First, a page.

The laser beam effect is actually inspired by the MV of A L I E N S by Coldplay that Louis showed us, you can find the MV here, and the laser beam appears at about 2:30. This is the laser beam in the MV:

I used a class to store the location and direction of each beam:

class RayLP {
 constructor(x, y, startAngle) {
     this.originX = x;
     this.originY = y;
     this.distance = 0;
     this.angle = startAngle;
     this.stillOnScreen = true;
     this.speed = 1;
     this.length = p2.floor(p2.random(8,17));
     this.color = p2.random(0,1);
 move() {
     this.distance = this.distance + this.speed;
     this.speed = this.speed + this.distance / 350 + ccActual[9];
 check() {
     this.stillOnScreen = (this.distance < width / 2);
 destroy() {
 show() {
     p2.push();// remember the fill and stroke before
     if(this.color > 0.5){
         p2.stroke(220,65,255, 180 - this.distance);}//, 255 - this.distance * 2);}
     if (this.stillOnScreen) {
         for (var i = 0; i < this.length; i++) {
           var x = this.originX + (this.distance + i *2) * p2.cos(this.angle);
           var y = this.originY + (this.distance + i *2) * p2.sin(this.angle);
           var xTo = this.originX + (this.distance + i * 10 ) * p2.cos(this.angle);
         var yTo = this.originY + (this.distance + i * 10 ) * p2.sin(this.angle);
     p2.pop(); //restore fill and stroke

And in the p5 draw function, each frame the program will show and check, and push new laser beams into a list. We finally changed the color/stroke to dark purple and dark red just like the background. After building the hydra function on the laser beam effect, it can twist like the background dots, which makes the effect less abrupt.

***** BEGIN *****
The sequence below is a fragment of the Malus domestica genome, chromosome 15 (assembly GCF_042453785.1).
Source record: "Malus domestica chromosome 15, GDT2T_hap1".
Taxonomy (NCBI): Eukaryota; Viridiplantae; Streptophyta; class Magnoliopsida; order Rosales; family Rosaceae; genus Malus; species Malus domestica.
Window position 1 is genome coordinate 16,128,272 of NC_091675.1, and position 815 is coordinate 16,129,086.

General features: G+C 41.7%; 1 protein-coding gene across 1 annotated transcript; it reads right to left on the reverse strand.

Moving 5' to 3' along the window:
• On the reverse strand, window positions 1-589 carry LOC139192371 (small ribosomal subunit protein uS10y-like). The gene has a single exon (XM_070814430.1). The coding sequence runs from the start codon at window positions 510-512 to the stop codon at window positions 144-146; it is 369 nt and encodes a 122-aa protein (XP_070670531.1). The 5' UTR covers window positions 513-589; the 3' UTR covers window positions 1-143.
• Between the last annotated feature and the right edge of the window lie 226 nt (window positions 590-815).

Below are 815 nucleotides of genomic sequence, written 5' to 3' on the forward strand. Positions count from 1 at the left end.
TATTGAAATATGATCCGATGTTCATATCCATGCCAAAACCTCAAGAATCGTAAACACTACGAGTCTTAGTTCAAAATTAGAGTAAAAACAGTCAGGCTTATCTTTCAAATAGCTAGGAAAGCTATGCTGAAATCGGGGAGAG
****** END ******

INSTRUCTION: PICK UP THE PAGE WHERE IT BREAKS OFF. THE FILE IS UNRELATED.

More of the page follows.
Notably, I had some silly errors in my p5 code, and Omar gave me some very inspiring advice. Thanks a lot for that! Also, there was no delete(this) part in the class code at the beginning, which doesn’t cause any obvious problems in the p5 editor. But when migrated to hydra, whether used in Atom or in Flok, it quickly fills up memory. This can make the platform stuck or slow to respond.

I was also in charge of realizing the visuals for the surprise Merry Christmas session at the end. This is migrated from the Examples of p5.js that can be found here.

The syntax for declaring classes this way doesn’t seem to be very acceptable in hydra, so I’ve replaced it with a more common way of writing it that is acceptable to the hydra.

I really enjoyed the class, very intellectually stimulating. Thank you so much to professor Aaron, my teammates, and my lovely classmates! I will miss you guys!

Last but not least:

once $ s “xmas” # gain 1.2 # room 1.5

(FYI, this means play the built-in Merry Christmas melody for once. It’s the end of our performance due to the upcoming Christmas)
©Shengyang Peng 2024
Mon Panache!
Mon Panache!
©Shengyang Peng